First, we compile your program. If it fails to compile, we judge it as Compile Error. Otherwise, we execute
the compiled binary with the first test case. You can execute your program in a similar way by using the following shell command:
$ time ./your_program < sample.in > sample.out
If the execution takes too long, crashes or uses too much memory, we judge it as Time Limit Exceeded, Run
Time Error, or Memory Limit Exceeded, respectively. While running the program we monitor its amount of output. If the program outputs much more data than we expect, we judge it as Output Limit Exceeded.
If the execution completed without any error, we inspect the output produced to verify that it is correct. If the output is incorrect, we judge the program as Wrong Answer. When debugging, you can use the diff program to check if the output from your program matches the sample output. Note that for some problems, there can be many different acceptable answers.
$ diff sample.out sample.ans
If no error is found, we repeat this procedure with the next test case. As soon as an error is
detected, we stop and report that error. Your program is executed anew for each test case, and time limits are per test case. We always apply the test cases in the same order.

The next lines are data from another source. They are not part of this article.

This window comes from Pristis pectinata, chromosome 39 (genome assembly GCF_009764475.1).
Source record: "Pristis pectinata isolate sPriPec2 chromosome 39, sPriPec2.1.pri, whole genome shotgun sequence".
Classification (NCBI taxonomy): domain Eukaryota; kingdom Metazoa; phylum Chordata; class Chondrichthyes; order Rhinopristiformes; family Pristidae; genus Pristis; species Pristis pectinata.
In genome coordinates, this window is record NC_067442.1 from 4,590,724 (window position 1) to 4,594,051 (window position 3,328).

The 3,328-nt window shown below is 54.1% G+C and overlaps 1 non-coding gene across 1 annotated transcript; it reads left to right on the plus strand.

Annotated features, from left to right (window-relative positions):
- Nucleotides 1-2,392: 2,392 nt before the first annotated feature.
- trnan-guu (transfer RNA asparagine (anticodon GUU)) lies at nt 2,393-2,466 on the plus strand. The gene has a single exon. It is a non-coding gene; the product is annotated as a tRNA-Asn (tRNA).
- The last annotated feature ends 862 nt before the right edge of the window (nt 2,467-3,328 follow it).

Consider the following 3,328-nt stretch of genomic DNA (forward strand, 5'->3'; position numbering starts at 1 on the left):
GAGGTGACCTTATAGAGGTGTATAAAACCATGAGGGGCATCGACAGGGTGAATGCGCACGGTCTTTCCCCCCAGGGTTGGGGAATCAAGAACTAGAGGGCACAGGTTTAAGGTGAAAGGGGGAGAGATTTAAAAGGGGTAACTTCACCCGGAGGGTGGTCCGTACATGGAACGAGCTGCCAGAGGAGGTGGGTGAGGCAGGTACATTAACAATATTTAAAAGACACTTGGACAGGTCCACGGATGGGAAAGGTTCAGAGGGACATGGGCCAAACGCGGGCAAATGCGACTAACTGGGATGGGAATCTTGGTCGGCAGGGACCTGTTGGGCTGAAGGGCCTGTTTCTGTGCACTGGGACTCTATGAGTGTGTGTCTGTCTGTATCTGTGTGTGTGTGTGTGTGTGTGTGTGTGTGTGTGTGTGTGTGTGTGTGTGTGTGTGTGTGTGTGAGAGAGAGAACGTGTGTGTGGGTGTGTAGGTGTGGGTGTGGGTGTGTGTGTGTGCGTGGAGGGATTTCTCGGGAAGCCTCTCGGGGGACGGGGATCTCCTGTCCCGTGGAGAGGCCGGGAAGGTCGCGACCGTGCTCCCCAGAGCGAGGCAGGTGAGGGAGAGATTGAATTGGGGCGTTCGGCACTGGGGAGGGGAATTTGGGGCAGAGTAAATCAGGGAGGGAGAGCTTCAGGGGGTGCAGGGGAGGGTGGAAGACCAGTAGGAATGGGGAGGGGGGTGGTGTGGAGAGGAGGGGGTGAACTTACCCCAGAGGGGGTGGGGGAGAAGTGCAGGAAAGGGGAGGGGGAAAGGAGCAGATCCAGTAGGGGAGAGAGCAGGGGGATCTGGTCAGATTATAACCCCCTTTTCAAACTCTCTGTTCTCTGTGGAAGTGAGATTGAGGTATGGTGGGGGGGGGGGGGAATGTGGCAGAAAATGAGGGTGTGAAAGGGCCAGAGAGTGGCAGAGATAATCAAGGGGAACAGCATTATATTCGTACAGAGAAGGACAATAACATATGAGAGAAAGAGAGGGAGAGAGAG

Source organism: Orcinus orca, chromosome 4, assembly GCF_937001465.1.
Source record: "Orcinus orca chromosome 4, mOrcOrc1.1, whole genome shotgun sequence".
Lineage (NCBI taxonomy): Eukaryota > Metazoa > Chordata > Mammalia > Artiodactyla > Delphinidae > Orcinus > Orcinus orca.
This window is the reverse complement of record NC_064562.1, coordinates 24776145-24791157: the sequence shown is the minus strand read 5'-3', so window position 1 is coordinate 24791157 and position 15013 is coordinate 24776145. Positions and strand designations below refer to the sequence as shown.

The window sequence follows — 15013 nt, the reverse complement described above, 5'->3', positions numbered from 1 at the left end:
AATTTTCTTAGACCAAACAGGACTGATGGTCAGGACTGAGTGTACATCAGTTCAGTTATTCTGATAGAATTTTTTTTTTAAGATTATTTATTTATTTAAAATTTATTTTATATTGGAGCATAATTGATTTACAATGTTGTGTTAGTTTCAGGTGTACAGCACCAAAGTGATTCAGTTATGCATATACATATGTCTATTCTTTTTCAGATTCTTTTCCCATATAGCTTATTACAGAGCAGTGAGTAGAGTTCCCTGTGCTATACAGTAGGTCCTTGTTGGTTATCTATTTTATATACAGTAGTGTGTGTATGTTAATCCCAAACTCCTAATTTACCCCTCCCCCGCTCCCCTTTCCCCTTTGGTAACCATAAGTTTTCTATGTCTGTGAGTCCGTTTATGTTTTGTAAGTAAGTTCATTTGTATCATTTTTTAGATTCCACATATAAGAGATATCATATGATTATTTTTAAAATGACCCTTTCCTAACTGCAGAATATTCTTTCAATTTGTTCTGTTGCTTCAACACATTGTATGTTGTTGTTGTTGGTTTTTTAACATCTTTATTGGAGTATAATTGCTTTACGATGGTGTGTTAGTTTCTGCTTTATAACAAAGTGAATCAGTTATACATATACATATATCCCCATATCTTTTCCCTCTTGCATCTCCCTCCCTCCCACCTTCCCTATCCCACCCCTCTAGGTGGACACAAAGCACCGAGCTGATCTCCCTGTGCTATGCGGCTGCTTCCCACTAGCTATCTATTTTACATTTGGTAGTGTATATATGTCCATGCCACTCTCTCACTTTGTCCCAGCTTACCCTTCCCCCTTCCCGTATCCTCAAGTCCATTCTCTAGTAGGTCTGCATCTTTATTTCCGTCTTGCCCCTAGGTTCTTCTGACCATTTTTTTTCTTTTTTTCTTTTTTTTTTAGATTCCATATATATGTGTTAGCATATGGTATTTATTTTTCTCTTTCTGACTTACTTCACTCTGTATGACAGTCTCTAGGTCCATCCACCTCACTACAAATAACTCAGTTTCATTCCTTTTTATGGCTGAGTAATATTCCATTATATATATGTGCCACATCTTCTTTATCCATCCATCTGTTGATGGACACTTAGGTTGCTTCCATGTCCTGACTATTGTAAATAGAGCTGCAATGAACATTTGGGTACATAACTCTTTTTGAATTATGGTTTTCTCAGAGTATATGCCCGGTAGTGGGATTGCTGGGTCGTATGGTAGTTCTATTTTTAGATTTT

In some cases, we provide extra information
apart from the judgement itself, to help you debug
your code. This information is available on the
page for the respective submission (available by
clicking on the corresponding submission ID in your
list of submissions)
Accepted means that we were very happy with your
program, and that it (as far as we could tell)
solved the problem correctly. Congratulations!
Compile Error means that we failed to compile
your source code. In order to help you debug the
error, the compiler output is available as extra
information. Information about what compilers and
flags are used can be found on the help pages for each language.
Run Time Error
Run Time Error means your program crashed during execution with
our secret test input. More precisely it means that it terminated
with a non-zero exit code, or with an uncaught exception.
Note that since the exit code is used to determine normal
termination, it is important that your main function in a
C or C++ program does not return a non-zero value.